Perceived environments in reality and online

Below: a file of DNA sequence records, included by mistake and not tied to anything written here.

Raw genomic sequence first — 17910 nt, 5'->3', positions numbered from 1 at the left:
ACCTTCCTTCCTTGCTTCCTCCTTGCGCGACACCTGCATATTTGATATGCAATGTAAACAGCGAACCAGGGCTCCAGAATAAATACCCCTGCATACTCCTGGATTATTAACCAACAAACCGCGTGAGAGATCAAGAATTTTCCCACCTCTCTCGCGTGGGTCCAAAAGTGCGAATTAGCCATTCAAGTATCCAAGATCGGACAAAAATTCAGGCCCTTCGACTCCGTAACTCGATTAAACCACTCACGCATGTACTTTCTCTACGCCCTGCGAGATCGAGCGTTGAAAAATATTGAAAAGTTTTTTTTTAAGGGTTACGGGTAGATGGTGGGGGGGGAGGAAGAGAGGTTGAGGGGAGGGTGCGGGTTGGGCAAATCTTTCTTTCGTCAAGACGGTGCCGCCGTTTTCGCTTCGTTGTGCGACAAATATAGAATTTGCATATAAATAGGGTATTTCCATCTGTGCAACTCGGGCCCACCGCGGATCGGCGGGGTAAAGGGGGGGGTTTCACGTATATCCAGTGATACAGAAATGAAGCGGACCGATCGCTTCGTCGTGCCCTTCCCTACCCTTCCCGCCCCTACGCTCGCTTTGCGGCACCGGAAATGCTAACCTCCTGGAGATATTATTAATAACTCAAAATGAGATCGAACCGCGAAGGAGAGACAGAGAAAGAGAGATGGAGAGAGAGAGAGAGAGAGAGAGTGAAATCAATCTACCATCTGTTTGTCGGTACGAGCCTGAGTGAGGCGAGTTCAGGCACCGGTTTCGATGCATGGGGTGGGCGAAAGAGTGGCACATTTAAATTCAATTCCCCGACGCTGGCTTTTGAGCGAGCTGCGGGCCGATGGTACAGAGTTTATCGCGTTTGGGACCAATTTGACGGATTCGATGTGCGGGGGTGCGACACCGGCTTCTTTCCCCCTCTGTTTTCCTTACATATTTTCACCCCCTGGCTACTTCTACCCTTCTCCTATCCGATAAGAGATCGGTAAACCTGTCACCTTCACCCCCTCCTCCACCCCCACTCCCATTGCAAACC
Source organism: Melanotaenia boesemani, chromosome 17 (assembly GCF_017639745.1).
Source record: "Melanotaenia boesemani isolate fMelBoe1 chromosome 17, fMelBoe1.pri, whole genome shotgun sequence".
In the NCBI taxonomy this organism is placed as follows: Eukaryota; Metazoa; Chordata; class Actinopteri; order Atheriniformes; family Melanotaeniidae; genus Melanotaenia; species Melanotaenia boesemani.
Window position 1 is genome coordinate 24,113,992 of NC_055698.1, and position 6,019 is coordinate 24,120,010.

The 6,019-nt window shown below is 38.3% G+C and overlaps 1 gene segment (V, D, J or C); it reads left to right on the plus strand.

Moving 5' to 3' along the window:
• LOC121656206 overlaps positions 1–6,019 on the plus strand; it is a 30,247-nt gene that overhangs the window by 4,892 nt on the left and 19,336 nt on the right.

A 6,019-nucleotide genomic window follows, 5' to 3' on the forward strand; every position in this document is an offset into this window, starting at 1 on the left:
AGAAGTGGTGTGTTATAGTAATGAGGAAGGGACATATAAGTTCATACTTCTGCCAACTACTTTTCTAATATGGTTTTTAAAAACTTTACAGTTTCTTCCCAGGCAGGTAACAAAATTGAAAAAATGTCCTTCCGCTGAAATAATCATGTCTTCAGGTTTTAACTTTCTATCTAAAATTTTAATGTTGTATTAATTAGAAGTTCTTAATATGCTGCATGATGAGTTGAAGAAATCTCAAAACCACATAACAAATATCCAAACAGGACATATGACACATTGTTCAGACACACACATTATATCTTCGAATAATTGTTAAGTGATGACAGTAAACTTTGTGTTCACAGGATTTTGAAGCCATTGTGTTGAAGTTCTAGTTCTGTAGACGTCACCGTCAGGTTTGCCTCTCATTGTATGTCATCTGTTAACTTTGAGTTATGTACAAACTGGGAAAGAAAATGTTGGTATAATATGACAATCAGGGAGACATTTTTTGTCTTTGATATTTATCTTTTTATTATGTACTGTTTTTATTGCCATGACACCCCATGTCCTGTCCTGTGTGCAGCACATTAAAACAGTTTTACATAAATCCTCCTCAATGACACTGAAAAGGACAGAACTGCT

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People’s mental state can be affected by their perception of their surroundings, either propagating in other health outcomes or enhancing well-being. This perspective has driven a new discussion about the importance of research on perceived environments, particularly green spaces. The standard method in this field is the use of online surveys, gathering information on people’s perceptions based on Google Street View or the Flicker database. This approach, however, does not question if these assessments limited by the online environment are an accurate representation of reality, with some elements of the actual environment not being carried over. Here, we address whether people’s perceptions differ when comparing their answers from an online survey to answering the same questions in a real-life setting. The study consisted of three typologically different locations in the city of Utrecht, the Netherlands. In total, 22 participants completed the online survey and subsequently did the assessment in the real-life setting under a researcher’s supervision. The survey was based on 360-degree pictures of these locations with 20 variables to be compared. By recruiting another group of 170 and 228 participants for the online survey, it was possible to examine how different people perceive the same pictures. The pictures were analysed using a deep learning algorithm for object recognition. These data were compared to the participants’ perceptions of natural-like and urban environments assessed in the real-life setting and online, resulting in calculating percentage agreements. Six variables (Social Connection, Entertainment, Uniqueness, Colours, Cared For, Water) showed a significant (p<0.05) difference between the two settings. The percentage agreements exceeded consistently 50% and were as high as 88% for ‘urban elements’ online. Several perceptual variables developed links with the most prevalent feelings, i.e. a clustering effect of these variables, although not all held against the data from the real-life setting. This pilot study was the first attempt to examine the differences between the real-life setting and online surveys. Discovered differences do not reject using online surveys to study perceived environments, as they were less critical in the overall result interpretation. The main limitations seemed to be the temporal discrepancy of the locations captured by a camera and the assessment in the real-life setting, and the small size of the pictures in the survey layout combined with the lack of other stimuli. These limitations may be resolved by design improvements suggested in this study, yet more robust experiments are needed.